Avicenna and the Issue of the Intellectual Abstraction of Intelligibles

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Contribution to Book

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Taylor & Francis (Routledge)

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Philosophy of Mind in the Early and High Middle Ages

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Al-Farabi (d. 980 CE), Avicenna (Ibn Sina, d. 1037) and Averroes (Ibn Rushd d. 1198), widely known classical rationalists in the Arabic/Islamic philosophical tradition and strongly infl uential sources for Latin philosophy in the High Middle Ages, all thought themselves to be following Aristotle’s lead regarding the intellectual abstraction of intelligibles in the formation of necessary and unchanging scientific knowledge. For Aristotle it is clear that sensation is a potentiality for apprehending or coming to be individual sensed objects found in the world exterior to the human soul. This takes place by way of a separation of the forms of sensibles from matter and a reception of them as an actualization of the senses of the soul. 1 In an analogous fashion, intellectual knowing is a potentiality for apprehending or coming to be in act non-individuated intellectual forms (noeta) that are somehow in individuated particular sensible things. Although Aristotle says that “the objects of thought are in the sensible forms” (De Anima 3.8, 432a5), the analogy with sensation breaks down when it comes to the objects intellectually known. The reason for this is that the nonindividuated or universal forms of human knowledge are not in the sensibles in act as they must be in the intellect. 2 Again following Aristotle De Anima 3.4 and 3.5, these thinkers hold for a part of intellect that is passive (ginesthai) or receptive of all things and another part that is active in making (poiein) all things, this latter described as a disposition like light (hōs hexis tis, hoion to phōs), this as well describing the active agent as acting like light. This second part, which the Arabic tradition called the Agent Intellect (al-‘aql al-fa”l), sometimes describing it also as Active Intellect, al-‘aql al-fa‘il, was understood per Aristotelem to be an eternal (aidion) cause of the intellectual forms in the human intellect. It was accepted that, without a grounding in separate eternal intellect, there may well be generalization or abstraction – in some sense of the 57term? but scientific knowledge understood as true, necessary and unchanging will not be achieved. 3 Of course, in Posterior Analytics 2.19 Aristotle writes of sensory experience and provides the image of a retreat gradually coming to a halt, saying, “The soul is so constituted that it is capable of the same sort of process” (Posterior Analytics 100a14, Aristotle, 1956). This process somehow establishes the universal in the soul even though perception is of the particular. He describes this as taking place by induction, writing, “Clearly then it must be by induction (epagōgē) that we acquire knowledge of the primary principles, because this is also the way in which general concepts are conveyed to us by sense-perception.” These are “first things” (ta prōta) or primary principles or premises required by demonstration. And the Arabic tradition understood Aristotle to hold for the necessity of demonstration in the formation of scientific knowledge, something that stringently requires not only proper syllogistic form but also first premises that are known to be true, not just supposed or simply generalized on the basis of experience. 4 For the Arabic tradition, Aristotle?s doctrine of intellectual understanding required the involvement of that separate Agent Intellect to provide a solid foundation for human scientific knowledge by way of intellectual abstraction.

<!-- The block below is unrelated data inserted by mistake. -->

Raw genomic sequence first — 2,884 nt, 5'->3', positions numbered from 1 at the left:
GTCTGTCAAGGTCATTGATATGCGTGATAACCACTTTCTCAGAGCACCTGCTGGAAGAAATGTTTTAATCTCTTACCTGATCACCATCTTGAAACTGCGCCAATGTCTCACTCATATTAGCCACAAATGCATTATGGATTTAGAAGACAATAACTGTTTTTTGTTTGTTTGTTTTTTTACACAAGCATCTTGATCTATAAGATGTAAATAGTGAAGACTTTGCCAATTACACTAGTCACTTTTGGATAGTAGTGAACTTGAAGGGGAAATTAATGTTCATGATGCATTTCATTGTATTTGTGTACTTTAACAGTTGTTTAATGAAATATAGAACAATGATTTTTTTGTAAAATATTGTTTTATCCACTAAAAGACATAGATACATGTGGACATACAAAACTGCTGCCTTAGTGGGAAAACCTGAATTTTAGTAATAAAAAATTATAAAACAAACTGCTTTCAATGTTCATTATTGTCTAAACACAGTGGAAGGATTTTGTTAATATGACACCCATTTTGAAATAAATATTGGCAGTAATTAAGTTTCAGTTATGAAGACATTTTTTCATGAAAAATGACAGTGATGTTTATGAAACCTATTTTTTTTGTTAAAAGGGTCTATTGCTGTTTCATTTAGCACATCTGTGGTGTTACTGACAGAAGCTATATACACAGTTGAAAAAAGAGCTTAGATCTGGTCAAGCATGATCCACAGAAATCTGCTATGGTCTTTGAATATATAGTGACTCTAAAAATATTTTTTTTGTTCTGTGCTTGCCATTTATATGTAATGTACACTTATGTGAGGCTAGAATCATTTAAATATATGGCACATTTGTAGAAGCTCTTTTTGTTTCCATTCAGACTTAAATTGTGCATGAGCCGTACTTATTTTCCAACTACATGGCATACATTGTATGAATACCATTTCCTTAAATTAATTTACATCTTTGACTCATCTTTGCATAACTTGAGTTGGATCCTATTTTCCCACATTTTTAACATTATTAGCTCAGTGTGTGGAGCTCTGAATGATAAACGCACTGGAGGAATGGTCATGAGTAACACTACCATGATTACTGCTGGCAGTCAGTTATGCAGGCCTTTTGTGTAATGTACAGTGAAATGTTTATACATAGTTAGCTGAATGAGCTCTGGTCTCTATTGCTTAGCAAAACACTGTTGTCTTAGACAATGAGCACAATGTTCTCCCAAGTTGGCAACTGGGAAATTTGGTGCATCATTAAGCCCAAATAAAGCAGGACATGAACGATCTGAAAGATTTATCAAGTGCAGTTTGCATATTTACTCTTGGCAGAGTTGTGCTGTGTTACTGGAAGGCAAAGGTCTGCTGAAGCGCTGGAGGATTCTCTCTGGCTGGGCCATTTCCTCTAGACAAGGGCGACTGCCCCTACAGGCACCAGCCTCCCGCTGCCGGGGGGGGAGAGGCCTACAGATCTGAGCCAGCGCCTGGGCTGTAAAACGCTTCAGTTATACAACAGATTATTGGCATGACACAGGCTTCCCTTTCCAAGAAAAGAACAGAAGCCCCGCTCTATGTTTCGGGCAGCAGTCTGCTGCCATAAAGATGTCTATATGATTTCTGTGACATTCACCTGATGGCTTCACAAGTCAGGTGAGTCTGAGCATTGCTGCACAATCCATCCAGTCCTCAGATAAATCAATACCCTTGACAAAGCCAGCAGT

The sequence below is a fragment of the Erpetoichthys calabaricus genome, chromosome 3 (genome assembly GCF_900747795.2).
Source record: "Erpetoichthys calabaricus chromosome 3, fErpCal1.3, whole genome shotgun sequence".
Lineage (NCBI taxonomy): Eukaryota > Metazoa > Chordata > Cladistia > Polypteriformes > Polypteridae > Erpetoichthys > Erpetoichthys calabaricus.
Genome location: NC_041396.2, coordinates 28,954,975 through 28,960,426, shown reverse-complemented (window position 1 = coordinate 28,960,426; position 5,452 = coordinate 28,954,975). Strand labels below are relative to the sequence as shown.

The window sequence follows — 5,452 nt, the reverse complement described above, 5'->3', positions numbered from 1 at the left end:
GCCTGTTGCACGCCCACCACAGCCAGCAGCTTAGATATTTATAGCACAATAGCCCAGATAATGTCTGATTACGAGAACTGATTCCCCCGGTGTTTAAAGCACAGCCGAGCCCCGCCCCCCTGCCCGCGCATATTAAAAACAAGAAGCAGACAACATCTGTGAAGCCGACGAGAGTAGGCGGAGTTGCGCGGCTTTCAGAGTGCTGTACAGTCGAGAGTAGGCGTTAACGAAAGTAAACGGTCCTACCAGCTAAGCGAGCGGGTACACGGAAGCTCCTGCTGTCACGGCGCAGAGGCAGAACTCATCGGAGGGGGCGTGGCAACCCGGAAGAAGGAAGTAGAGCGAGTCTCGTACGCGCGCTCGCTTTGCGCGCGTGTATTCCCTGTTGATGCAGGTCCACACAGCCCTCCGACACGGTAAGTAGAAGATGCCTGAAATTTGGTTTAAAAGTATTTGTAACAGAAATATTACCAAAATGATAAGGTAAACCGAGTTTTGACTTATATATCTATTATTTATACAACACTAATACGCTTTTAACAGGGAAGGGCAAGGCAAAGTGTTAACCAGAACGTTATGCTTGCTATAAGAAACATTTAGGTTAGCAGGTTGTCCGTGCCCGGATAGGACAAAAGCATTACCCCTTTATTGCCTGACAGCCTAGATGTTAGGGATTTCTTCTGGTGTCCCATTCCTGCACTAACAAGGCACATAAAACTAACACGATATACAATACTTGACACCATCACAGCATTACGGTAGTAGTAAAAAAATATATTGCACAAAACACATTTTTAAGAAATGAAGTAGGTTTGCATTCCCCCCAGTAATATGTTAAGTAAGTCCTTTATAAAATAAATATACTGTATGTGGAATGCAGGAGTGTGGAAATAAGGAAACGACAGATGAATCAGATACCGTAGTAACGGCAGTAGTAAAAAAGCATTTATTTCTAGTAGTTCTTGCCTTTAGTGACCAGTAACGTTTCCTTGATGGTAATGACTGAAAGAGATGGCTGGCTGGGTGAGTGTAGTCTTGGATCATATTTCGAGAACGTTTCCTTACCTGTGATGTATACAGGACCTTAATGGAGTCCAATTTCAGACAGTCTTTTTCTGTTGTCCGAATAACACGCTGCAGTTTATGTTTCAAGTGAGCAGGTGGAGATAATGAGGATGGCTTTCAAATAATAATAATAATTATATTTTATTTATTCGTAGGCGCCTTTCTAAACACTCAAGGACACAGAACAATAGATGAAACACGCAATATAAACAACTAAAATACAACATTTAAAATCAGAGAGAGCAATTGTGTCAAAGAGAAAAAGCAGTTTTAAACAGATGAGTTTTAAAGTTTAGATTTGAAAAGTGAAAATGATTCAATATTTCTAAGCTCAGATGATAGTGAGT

"Avicenna and the Issue of the Intellectual Abstraction of Intelligibles," in Philosophy of mind in the early and high Middle Ages, edited by Margaret Cameron. Abingdon, Oxon ; New York, NY : Routledge, 2019: 56-82. DOI.